Ahead of Supreme Court decisions on affirmative action cases involving Harvard University and the University of North Carolina, the Pew Research Center released data from two surveys.
Just 33% of U.S. adults support selective colleges and universities considering race and ethnic background in admissions decisions, while half disapprove and 16% are unsure, per the first survey.
Many more Republicans and independents who lean Republican (74%) oppose these sorts of admissions decisions, while 54% of Democrats and those who lean Democrat approve.
The second survey—this one focused on Asian-American adults—found that 53% of Asian adults who have heard of affirmative action view it positively, although 76% said that colleges should not factor race or ethnicity into admissions.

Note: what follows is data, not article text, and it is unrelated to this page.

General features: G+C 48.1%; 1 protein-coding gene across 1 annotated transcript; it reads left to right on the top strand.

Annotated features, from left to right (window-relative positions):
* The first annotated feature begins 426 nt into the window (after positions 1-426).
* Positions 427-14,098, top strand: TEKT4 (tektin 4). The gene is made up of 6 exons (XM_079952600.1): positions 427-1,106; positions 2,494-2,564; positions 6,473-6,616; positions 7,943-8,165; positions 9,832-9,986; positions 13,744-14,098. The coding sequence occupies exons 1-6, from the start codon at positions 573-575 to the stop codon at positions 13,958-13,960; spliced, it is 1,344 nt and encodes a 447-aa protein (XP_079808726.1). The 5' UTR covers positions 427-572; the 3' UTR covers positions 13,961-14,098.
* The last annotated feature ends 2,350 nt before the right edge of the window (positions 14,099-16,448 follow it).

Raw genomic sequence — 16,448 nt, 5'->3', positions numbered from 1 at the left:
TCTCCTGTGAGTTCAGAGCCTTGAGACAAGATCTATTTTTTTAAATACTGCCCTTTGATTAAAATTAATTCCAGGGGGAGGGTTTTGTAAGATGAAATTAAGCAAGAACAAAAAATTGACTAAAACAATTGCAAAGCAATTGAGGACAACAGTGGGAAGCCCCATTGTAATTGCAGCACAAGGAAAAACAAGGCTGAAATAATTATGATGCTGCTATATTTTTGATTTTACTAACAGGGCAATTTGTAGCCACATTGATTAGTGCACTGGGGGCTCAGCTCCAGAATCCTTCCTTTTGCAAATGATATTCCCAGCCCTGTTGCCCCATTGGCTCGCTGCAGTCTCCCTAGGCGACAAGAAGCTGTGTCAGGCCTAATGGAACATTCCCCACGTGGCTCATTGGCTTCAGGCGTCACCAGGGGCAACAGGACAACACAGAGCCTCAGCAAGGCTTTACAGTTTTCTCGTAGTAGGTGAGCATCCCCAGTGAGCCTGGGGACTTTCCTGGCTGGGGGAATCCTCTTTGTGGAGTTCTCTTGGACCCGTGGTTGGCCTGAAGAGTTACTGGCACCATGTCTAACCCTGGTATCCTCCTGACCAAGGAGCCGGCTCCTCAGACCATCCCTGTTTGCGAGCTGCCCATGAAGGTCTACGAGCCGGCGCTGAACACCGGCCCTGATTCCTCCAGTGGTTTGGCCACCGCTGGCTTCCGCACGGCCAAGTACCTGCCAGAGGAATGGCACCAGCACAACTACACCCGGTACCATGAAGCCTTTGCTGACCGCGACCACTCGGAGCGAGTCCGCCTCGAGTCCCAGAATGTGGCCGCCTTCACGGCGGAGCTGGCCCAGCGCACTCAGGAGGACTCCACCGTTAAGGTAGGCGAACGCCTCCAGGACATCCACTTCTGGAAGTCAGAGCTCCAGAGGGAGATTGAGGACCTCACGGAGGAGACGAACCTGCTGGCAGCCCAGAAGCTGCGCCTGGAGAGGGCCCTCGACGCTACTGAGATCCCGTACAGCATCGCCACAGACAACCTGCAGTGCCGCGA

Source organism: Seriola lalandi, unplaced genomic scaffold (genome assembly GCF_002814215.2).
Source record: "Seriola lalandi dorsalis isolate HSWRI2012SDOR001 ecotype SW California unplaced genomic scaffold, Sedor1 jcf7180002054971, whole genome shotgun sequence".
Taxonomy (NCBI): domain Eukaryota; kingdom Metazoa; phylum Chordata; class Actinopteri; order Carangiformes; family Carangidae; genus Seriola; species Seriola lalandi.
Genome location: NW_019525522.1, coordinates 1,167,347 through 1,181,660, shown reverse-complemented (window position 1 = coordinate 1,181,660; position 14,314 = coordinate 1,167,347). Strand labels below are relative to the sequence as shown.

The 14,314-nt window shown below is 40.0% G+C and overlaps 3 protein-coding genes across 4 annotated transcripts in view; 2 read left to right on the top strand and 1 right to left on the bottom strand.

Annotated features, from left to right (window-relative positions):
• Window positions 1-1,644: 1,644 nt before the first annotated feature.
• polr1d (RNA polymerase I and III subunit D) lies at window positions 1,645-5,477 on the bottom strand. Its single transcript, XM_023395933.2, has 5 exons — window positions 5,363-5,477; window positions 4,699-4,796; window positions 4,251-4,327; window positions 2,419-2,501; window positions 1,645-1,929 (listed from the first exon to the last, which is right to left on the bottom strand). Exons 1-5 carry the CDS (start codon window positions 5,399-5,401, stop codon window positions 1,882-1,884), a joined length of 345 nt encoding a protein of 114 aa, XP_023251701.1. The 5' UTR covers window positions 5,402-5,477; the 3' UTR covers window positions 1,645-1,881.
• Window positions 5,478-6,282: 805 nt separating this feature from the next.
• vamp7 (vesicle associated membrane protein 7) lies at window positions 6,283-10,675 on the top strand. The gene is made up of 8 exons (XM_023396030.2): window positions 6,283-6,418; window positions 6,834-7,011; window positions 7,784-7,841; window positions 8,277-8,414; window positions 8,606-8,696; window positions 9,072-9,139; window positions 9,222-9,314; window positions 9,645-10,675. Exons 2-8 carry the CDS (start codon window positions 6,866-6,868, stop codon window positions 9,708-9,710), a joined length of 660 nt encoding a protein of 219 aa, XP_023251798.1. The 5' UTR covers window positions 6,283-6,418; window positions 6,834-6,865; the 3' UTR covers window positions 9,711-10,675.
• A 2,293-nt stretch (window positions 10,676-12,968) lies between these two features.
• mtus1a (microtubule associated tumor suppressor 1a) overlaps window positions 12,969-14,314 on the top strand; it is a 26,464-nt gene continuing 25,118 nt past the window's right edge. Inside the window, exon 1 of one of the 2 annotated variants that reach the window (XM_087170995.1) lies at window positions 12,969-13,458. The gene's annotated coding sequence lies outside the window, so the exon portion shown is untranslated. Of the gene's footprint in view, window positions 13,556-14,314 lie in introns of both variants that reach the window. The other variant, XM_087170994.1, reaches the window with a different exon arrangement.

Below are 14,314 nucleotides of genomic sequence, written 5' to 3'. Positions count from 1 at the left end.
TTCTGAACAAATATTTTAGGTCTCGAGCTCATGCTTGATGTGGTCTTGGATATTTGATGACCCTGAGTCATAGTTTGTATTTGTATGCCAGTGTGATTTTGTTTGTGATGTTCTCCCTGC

“Overall, majorities of Asian adults across gender, age, education and origin groups say race or ethnicity should not factor into college admissions,” according to Pew.
An overwhelming majority said that grades (87%), standardized test scores and community service (71%) should factor into admissions. Much fewer (33%) thought that athletic ability should be part of the admissions calculus, and an even smaller group (10%) supported family connections (“legacies”).